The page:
The project investigates, with the case studies of Senegalese and Ghanaian transnational entrepreneurs in China, the kind of transnational practices that shape the encounters with and the experiences of urban Chinese modernity for various groups of West African traders. It addresses the marks of the personal experience of China left on African traders through their economic sojourns to the Chinese supply centres of global capitalism (material objects and/or abstract concepts alike) and analyses the ways in which the African traders’ experiences and interpretations of China are formed by various social actors and influenced by social formations (networks) and belief systems (religion) relevant to them.
The project seeks to understand how the traders individually select, interpret, translate, and redefine "things Chinese" (ranging from material objects to abstract concepts, lifestyles, ideologies) within the context of their home societies by enacting their social capital as members of a virtual community and in what way the discursive processes of translation and creative appropriation might impact negotiating social change and re-ordering( institutions, practices, social formations, policies) in urban West Africa in an era of accelerated and increasingly accessible economic globalisation.
Contribution to International Research
The combination of the different regional research capacities at the GIGA within one research team allows us to address this multidimensional research problem with the adequate regional and multidisciplinary competences and research strategies. In the field we closely cooperate with a number of individual partners from academic institutions in China, Ghana, Senegal, and Europe who have been engaged in research closely related to our proposed study.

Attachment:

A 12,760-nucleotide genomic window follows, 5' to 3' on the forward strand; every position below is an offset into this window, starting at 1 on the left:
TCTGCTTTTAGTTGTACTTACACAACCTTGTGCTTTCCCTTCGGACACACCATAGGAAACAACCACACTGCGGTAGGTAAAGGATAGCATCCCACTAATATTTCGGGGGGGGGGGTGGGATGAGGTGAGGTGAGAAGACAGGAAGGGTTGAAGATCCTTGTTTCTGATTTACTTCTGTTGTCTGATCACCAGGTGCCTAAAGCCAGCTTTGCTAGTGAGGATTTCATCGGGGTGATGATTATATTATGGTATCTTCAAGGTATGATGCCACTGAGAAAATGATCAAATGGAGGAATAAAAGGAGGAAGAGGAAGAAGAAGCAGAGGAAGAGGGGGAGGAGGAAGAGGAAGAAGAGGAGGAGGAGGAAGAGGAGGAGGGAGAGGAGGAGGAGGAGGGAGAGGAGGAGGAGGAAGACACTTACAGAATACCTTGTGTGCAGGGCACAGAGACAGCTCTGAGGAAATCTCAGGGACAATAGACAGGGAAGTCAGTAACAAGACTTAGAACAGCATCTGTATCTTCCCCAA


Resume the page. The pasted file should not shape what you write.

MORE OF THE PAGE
Research Design and Methods
In order to study the socio-economic practices of the West African transnational traders with regard to their specific experiences of urban Chinese modernity and to reconstruct the original Chinese significations of the translation products within the framework of multiple modernities that can be identified in Ghana and Senegal, intensive fieldwork is conducted in Guangzhou and Yiwu as the most important destination cities for West African traders. Our multi-sited ethnography approach follows both people and ideas, when we rejoin our research subjects in Ghana and Senegal after their sojourn to China, and retrace their business contacts in China respectively. We make use of a specific mix of qualitative methods based on a participatory approach including narrative and open interviewing. Biographical information are included to a large extent. We evaluate the observed processes and significations of translational products against the backdrop of a range of pre-structuring factors that lie within the social, economic and political orders and local power relations insofar as they can be regarded relevant. To that end, we conduct additional desk research as well as semi-structured interviews with selected informants in key positions of society, as well as with state authorities and representatives from associations, lobby groups, and other relevant institutions.
Our results show that African entrepreneurs in China see China as a model regarding their entrepreneurial strategies. Especially long-term African entrepreneurs in China have a self-understanding as translators of China. However, this translation potential faces a number of obstacles as transnational African traders’ various predispositions impact their readiness to perceive, accept, and understand Chinese translation objects and recipients in the traders’ home society potentially contest integration of the travelling concept into the community. Our research during the final project phase, however, shows that quite a few phenomena of local socio-economic change can be associated with or attributed to experiences of local actors with and in China as well as with influences of local Chinese presence. The project will be concluded with an edited volume on this topic.